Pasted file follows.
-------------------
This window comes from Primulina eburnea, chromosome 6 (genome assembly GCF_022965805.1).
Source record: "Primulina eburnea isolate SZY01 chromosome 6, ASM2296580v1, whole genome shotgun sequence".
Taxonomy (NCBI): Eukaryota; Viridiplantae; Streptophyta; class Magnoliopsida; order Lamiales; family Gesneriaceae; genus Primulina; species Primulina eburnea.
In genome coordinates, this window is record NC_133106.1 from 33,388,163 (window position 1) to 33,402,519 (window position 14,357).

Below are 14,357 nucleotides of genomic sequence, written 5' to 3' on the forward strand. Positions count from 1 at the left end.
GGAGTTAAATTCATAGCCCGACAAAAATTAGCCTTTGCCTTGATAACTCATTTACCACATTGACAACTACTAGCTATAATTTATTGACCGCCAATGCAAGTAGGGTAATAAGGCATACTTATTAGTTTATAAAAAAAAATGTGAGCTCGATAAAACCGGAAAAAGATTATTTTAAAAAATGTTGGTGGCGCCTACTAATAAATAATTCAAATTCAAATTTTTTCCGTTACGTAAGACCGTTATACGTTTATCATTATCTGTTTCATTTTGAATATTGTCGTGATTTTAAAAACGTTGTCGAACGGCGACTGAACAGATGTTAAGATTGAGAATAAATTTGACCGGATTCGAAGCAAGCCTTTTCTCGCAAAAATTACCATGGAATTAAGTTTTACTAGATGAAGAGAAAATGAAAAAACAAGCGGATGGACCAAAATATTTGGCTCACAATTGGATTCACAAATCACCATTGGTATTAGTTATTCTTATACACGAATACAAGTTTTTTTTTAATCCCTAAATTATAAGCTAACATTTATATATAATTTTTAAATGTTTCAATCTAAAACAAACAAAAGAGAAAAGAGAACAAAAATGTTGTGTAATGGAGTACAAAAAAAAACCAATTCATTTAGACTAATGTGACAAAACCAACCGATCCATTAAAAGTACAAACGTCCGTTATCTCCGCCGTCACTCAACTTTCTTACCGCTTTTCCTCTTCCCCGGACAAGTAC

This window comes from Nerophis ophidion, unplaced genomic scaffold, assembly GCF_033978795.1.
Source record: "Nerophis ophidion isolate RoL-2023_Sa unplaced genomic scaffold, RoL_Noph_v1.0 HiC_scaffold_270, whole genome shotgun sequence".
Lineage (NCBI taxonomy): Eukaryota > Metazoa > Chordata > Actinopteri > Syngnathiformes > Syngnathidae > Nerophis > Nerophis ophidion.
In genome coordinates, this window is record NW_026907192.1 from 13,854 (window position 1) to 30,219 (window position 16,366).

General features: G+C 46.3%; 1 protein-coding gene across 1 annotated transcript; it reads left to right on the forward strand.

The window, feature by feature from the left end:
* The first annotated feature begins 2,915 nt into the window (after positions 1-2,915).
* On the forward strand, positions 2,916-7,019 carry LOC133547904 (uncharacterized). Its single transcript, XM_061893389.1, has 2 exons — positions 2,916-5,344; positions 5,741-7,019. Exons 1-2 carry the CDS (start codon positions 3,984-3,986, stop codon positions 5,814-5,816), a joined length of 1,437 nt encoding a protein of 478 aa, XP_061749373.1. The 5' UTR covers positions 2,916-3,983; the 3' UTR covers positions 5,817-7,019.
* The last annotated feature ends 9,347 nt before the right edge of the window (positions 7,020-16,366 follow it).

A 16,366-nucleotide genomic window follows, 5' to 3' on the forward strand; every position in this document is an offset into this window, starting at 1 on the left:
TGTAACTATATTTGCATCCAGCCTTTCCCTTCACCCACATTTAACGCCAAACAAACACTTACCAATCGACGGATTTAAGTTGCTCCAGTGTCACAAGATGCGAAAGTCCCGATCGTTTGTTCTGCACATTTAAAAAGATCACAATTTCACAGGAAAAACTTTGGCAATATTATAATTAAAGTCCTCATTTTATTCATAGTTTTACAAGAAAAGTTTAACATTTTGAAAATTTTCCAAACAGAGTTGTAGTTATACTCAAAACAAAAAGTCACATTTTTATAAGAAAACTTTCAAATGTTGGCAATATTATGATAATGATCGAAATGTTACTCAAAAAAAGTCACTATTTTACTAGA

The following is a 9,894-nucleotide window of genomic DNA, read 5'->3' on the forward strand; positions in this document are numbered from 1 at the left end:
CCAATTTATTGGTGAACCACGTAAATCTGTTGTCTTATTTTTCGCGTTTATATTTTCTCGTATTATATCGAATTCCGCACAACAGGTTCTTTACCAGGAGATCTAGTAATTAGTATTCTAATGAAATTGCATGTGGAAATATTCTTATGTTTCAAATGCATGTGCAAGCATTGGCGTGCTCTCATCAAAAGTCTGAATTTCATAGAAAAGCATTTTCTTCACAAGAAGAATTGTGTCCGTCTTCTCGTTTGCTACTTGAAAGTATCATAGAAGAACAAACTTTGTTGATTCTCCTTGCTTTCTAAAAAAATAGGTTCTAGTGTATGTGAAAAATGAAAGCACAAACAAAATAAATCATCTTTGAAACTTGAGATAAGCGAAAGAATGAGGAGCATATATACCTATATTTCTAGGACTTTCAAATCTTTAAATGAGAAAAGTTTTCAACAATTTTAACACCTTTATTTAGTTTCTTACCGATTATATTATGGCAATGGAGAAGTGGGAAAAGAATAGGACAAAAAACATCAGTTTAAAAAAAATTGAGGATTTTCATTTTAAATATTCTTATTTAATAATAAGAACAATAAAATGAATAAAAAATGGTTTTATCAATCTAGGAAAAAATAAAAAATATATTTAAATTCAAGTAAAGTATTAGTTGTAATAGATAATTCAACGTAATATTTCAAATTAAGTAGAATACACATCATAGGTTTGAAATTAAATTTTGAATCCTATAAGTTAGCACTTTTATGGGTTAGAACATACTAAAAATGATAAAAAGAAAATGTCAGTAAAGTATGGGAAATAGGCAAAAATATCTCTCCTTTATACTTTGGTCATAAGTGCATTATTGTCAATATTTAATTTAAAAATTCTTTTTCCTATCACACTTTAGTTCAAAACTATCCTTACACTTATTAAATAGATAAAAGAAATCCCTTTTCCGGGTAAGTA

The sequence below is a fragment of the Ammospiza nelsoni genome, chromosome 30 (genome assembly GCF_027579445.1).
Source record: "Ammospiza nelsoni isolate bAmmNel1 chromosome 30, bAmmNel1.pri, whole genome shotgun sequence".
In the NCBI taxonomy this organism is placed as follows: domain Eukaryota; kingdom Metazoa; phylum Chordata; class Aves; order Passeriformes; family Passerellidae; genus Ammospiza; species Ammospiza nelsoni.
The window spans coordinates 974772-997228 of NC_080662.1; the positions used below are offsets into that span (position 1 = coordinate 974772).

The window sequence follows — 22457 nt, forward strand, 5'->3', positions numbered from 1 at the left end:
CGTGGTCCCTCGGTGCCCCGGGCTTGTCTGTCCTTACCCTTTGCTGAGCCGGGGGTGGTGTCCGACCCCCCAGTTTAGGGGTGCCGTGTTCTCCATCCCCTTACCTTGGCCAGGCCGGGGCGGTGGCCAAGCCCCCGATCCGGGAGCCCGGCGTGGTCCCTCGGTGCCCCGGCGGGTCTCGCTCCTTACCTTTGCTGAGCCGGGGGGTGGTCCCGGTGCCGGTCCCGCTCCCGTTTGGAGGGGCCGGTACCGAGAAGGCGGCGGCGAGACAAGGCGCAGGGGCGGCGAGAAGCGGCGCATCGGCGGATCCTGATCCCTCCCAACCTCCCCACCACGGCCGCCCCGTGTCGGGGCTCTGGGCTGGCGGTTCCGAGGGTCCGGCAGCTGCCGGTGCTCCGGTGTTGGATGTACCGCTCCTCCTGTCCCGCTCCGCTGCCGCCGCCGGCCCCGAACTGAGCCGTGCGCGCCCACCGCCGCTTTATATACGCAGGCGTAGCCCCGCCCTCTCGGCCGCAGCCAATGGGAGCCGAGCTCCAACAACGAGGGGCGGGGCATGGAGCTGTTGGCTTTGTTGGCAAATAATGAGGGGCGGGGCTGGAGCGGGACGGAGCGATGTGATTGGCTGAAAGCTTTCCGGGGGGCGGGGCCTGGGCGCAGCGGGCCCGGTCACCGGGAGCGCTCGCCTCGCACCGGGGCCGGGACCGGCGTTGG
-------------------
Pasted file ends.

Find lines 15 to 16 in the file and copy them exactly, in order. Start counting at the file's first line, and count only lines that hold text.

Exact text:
* The last annotated feature ends 9,347 nt before the right edge of the window (positions 7,020-16,366 follow it).

A 16,366-nucleotide genomic window follows, 5' to 3' on the forward strand; every position in this document is an offset into this window, starting at 1 on the left: